5. If the item is missing a tag, don’t say, “Guess it must be free, huh?”
 
This joke is not funny or original. You wouldn’t think people were so predictable, but I literally heard this every single time something was missing a tag.  Har-dee-har. No, it’s not free. 
 
6. If you must ask for a discount, please ask nicely.
 
First of all, look where you are. If the shop is upscale and luxurious, think twice about asking. Ask courteously if you must, but for higher end boutiques, those prices are there for a reason. On the other hand, many thrift shops are more than happy to give you a small discount IF you ask nicely. If you’re nice from the start, they might even give you a discount just for being awesome. It doesn’t do you any good to be super rude and ask them to “hook you up” over and over. Nobody needs business that bad and they will definitely turn you down. 
 
7. Don’t ask for an outrageous discount (a.k.a. 50% or more).
 
‘Nuff said. It’s rude and insulting. It implies that you don’t take the shop or our job seriously. 
 
I’ve literally heard, “You’re charging way too much for this,” or “I could get this for so much cheaper ‘here and there’” I never knew how to respond to that. What am I supposed to do with that information?” Some people strongly feel the need to add their two cents, which is so strange to me. Sure, we’ve all thought those things before, but it’s totally unnecessary to tell the sales person. It’s just negative for no reason, especially since sometimes they don’t even have say over the price. If a store seems too expensive, just walk right out, no comment necessary.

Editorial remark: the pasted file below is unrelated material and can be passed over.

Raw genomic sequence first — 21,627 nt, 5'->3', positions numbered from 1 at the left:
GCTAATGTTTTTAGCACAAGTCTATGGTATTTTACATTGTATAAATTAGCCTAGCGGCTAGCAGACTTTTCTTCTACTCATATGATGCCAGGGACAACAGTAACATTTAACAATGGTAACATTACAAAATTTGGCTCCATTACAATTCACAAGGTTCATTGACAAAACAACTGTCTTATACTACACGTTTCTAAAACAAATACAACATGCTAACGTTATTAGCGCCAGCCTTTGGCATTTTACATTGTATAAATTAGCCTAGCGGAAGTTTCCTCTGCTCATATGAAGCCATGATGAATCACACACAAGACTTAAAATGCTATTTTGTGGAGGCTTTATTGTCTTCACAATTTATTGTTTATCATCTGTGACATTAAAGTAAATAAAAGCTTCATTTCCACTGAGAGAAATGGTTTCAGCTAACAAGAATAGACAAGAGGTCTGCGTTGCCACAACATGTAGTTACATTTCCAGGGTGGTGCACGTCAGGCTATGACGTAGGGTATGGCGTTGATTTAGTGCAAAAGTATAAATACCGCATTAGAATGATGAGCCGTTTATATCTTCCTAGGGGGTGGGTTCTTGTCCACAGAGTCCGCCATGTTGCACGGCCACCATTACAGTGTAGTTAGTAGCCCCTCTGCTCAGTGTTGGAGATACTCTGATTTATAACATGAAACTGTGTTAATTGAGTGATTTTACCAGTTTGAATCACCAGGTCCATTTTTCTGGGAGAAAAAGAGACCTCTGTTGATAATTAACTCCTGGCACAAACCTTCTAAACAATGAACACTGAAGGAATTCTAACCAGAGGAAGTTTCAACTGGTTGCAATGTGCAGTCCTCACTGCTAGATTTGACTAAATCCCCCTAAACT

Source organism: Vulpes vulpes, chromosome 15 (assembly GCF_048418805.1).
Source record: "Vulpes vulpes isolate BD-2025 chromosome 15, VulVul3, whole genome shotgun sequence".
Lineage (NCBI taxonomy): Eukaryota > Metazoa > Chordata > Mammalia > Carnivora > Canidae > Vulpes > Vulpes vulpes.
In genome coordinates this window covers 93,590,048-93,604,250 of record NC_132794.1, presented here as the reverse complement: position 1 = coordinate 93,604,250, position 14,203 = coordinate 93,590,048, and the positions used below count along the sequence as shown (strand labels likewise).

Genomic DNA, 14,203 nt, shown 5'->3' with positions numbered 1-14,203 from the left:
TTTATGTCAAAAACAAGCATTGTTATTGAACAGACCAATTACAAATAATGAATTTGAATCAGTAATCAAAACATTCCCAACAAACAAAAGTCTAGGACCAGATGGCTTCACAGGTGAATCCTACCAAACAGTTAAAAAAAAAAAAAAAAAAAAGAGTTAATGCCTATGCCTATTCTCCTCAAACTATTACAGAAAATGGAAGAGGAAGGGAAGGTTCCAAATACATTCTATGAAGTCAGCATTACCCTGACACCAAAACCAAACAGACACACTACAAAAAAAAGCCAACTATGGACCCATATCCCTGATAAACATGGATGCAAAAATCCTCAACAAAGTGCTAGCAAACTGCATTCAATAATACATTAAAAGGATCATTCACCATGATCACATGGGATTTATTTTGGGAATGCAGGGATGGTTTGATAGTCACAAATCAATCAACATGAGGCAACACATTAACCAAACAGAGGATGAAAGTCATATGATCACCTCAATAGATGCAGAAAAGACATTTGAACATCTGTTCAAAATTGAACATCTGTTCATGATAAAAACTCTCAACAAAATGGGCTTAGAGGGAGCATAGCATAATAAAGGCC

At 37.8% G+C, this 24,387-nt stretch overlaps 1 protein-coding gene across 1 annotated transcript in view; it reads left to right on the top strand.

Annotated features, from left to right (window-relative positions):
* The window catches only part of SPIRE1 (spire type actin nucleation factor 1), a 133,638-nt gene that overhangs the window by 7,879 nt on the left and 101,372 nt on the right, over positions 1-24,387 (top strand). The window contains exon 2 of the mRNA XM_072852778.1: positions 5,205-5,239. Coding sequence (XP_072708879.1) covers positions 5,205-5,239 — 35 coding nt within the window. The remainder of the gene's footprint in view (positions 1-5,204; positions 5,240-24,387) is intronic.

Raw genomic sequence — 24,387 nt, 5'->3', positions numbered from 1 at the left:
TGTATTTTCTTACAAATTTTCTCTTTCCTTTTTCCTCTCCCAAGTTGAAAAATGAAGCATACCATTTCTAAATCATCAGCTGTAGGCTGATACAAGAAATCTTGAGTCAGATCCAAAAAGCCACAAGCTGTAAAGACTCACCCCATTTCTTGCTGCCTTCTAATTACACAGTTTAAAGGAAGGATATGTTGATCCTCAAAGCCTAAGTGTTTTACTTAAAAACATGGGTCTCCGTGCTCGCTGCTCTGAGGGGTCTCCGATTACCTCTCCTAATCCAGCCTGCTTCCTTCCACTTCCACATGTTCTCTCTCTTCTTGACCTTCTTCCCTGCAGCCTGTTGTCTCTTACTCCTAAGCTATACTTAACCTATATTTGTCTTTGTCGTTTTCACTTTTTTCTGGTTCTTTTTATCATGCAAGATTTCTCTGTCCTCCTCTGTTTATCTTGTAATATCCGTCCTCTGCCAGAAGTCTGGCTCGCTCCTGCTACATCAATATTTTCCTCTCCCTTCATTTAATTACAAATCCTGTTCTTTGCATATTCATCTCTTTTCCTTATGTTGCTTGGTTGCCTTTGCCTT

8. Keep an eye on your kids. 
 
This is a given at any store, but definitely keep your kids in check! I remember a few instances where parents let their children go wild in a thrift store. I’m not going to lie, no matter how much we cleaned, this particular thrift store was constantly dusty. One day, a young woman and her son came in to browse. She was completely even-tempered as her child started scream, run around the store and literally drag themselves across the dust. I can’t blame her for ignoring them (or, well,yes, I can), but a thrift shop is definitely not the place for children to go nuts. I felt like a babysitter at times, which was definitely not in the job description. 
 
9. Don’t be rude to a buyer or tell them how much something is worth.
 
Buying for consignment and resale shops are a whole other ballgame of dickery. Although I was only in consignment for a few weeks, it gave me an idea of what resale shops deal with. I learned that basically, yes, it’s a given that you will not receive the full amount your item is worth. Why? Because they have to resell it. Plain and simple.
 
Just keep in mind that the person buying your things knows what they’re doing and is just doing their job. They’re not trying to cheat you somehow. To get the most money for your item, you would need to personally put in the time and work, whether that means posting online or having a stoop sale.
 
If your item happens to get passed on, your best bet is to suck it up. It’s a bummer but there are certain reasons things get passed on and, if you ask nicely, the buyer will be more than happy to tell you why. There’s also no shame in holding onto the item if the buyer offers a number that you find too low.
 
10. Be aware.
 
If something looks delicate, be gentle with it, or don’t touch it at all. Sometimes there are signs signaling when something is off-limits or appointment only.  It’s not a crime to miss a sign, but just stay aware of your surroundings (which is good advice anywhere). 
 
Hope this was helpful. Happy shopping!